Today this is as much a landscape shaped by the dynamics of political giving and impact investing as it is by charitable giving. It is the gravitational pulls and pushes, the choices made between and among these resources and the enterprises that they fund that matter. A deeper look at what motivates donors to give, what information they use, what needs to be done to research to make it more useful to donors, and what could be possible if a small percentage of donors focused their giving on highly effective nonprofits.
Get all the materials here. Wednesday, November 23, Funny philanthropy campaigns. I like the Case Foundation's goodspotting campaign so much I wanted to declare it a buzzword the minute I heard it. That seemed perhaps a bit rash.
Lucy Bernholz Ph.D – "I am a philanthropy wonk"
Instead, I decided to highlight some fun fundraising campaigns and ask you to submit your favorites. This campaign raised eyebrows, and a lot of money, last year. The rockpapergivers campaign is well-named. Could rank up there with last year 's stellar Spelling Bee for Cheaters hosted by Valencia.
Do something, anything, dowhateverittakes to help homeless kids. Several folks wrote in praising the old fashioned direct mail solicitations that promise "make a gift and we'll leave you alone. HT jessamynlau, sewsueme Thanks to emahlee for the link to the "save our journalists" campaign from Grist - journalists as endangered species who need organic tea - here's the video.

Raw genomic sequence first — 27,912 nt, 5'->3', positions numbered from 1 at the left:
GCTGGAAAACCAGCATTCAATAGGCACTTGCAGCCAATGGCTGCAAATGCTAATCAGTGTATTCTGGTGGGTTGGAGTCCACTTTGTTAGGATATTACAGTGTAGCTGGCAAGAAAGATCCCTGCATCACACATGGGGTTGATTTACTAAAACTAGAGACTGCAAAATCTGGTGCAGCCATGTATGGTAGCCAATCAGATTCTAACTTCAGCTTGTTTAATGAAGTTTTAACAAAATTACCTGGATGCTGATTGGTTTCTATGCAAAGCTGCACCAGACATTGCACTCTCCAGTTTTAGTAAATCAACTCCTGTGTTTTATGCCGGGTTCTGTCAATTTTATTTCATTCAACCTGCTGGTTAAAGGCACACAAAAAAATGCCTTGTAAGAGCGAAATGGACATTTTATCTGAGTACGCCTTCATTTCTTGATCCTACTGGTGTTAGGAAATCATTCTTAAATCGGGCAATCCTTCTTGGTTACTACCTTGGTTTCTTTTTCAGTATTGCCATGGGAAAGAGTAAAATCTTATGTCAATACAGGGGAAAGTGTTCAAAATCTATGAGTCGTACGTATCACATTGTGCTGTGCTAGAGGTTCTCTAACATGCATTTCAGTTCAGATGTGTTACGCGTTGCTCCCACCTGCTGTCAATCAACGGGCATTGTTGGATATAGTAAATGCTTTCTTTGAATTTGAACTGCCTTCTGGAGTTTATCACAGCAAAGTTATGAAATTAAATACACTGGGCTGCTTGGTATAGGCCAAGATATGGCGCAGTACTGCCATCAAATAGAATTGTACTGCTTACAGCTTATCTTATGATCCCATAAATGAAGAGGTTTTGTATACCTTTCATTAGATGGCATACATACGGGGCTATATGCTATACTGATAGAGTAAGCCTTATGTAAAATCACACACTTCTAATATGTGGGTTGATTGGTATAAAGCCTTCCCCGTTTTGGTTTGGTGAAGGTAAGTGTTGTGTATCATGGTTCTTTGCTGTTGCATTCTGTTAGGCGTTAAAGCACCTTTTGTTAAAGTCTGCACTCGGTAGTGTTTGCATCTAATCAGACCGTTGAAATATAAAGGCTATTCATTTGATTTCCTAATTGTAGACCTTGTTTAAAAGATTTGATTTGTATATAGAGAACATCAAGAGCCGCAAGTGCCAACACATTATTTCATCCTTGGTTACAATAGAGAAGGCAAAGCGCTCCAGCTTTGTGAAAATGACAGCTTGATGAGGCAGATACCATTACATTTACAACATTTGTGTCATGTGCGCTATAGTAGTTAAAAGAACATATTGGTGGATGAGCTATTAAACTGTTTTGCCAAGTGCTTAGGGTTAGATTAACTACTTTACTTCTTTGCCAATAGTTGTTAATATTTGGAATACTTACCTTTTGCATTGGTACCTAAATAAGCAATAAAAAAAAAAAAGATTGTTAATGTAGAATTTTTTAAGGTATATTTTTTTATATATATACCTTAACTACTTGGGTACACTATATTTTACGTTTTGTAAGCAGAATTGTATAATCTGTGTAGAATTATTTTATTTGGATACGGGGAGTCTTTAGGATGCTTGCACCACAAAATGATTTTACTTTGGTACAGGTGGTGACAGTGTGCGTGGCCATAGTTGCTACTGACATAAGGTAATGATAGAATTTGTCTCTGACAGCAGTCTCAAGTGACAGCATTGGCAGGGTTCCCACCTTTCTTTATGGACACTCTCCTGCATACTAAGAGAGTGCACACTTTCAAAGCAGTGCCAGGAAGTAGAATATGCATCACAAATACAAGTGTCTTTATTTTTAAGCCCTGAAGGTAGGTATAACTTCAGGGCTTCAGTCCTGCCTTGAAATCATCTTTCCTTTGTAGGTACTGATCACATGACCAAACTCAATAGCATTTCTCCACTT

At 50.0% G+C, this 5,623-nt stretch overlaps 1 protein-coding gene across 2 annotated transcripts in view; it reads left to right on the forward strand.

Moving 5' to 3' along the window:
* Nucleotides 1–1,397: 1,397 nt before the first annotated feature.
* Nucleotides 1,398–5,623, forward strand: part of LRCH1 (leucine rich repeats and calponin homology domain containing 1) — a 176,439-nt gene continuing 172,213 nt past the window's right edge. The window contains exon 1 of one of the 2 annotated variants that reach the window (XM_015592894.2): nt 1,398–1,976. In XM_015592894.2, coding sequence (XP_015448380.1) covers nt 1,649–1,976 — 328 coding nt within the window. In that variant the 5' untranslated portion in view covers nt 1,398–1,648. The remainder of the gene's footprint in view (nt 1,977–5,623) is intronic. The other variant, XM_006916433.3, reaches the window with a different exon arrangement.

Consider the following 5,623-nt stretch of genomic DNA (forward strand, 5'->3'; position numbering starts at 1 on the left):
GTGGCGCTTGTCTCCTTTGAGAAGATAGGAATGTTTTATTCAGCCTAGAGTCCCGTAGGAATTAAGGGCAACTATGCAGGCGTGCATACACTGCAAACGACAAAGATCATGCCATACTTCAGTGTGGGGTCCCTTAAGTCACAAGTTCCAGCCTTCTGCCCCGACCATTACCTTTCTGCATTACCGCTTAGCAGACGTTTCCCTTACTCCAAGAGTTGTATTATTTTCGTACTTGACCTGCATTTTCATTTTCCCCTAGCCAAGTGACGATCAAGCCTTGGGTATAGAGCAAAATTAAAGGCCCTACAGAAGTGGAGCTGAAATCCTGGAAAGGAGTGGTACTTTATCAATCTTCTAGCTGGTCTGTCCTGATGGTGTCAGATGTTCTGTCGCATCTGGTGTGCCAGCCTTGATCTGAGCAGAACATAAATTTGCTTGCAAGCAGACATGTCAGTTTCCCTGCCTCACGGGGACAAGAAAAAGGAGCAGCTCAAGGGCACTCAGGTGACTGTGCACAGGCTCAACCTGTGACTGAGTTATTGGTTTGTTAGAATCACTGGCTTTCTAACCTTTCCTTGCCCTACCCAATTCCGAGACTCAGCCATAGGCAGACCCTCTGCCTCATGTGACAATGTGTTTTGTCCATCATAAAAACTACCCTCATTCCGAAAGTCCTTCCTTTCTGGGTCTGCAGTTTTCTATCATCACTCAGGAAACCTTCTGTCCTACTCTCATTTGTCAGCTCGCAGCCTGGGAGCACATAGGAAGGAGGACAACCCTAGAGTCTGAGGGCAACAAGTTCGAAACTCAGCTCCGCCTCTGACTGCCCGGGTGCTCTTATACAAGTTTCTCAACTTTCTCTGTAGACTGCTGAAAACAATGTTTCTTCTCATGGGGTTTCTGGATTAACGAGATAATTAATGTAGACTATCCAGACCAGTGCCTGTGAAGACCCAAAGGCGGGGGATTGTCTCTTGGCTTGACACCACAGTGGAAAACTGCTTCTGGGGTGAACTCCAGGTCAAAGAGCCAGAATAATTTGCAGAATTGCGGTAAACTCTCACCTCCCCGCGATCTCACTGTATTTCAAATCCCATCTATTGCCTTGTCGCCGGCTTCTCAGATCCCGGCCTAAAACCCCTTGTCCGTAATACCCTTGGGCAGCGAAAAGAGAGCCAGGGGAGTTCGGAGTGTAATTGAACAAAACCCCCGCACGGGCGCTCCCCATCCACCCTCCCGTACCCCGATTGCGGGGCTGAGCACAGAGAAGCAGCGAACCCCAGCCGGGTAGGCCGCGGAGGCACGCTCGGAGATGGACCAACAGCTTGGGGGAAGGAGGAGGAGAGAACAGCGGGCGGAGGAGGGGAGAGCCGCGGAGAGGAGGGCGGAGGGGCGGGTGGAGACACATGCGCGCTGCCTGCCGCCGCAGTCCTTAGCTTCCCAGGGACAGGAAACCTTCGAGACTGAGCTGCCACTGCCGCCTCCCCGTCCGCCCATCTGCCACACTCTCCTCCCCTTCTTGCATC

It's not too surprising that the country that gave the world Monty Python could also consistently make Red Nose day funny. HT carolefiennes Please send me links to the holiday giving campaigns that catch your eye for their irreverence, accuracy, engagement, irony, or humor. The ones that excel in shtick, make you laugh, and make you violate your own rule about not passing on chain emails. Submit them in the comments only and include videos and other links so we can all enjoy. The Chronicle of Philanthropy recently ran t his story on shocking fundraising campaigns - I'm looking less for shock and more for shlock.
Vote in the comments or tweet me p Might it stick around as an idea or, in 21st-century-online-jargon become a meme? Happy Turkey. Go on out and appreciate something today. Monday, November 21, The business of the business of good. Michael Porter, the Harvard business school guru, defined how industries work in his book on competitive strategy.
He drew out the relationships between competitive enterprises and their supply chains, infrastructure, distribution channels, and advocacy organizations. He noted how industries develop secondary support firms - such as specialized consulting services geared toward the needs of the enterprises in that industry. By this standard, philanthropy and nonprofits have solidly achieved the industrial state. Three recent pieces on the consulting businesses that serve philanthropy and nonprofits caught my attention. How can we treasure and deploy our seniors for all they have to offer?
Where can the generations intersect and integrate their lives? Moderator: Ryan Frederick, a Gathering participant and real estate developer focused on intergenerational housing. Contrarian Investments: Spotting Entrepreneurial Talent in Unusual Places Finding and developing talented leaders are essential skills for investors as well as philanthropists. What can we learn from our speakers who have searched for talent in unusual places?
Related Blueprint 2012 Philanthropy and Social Investing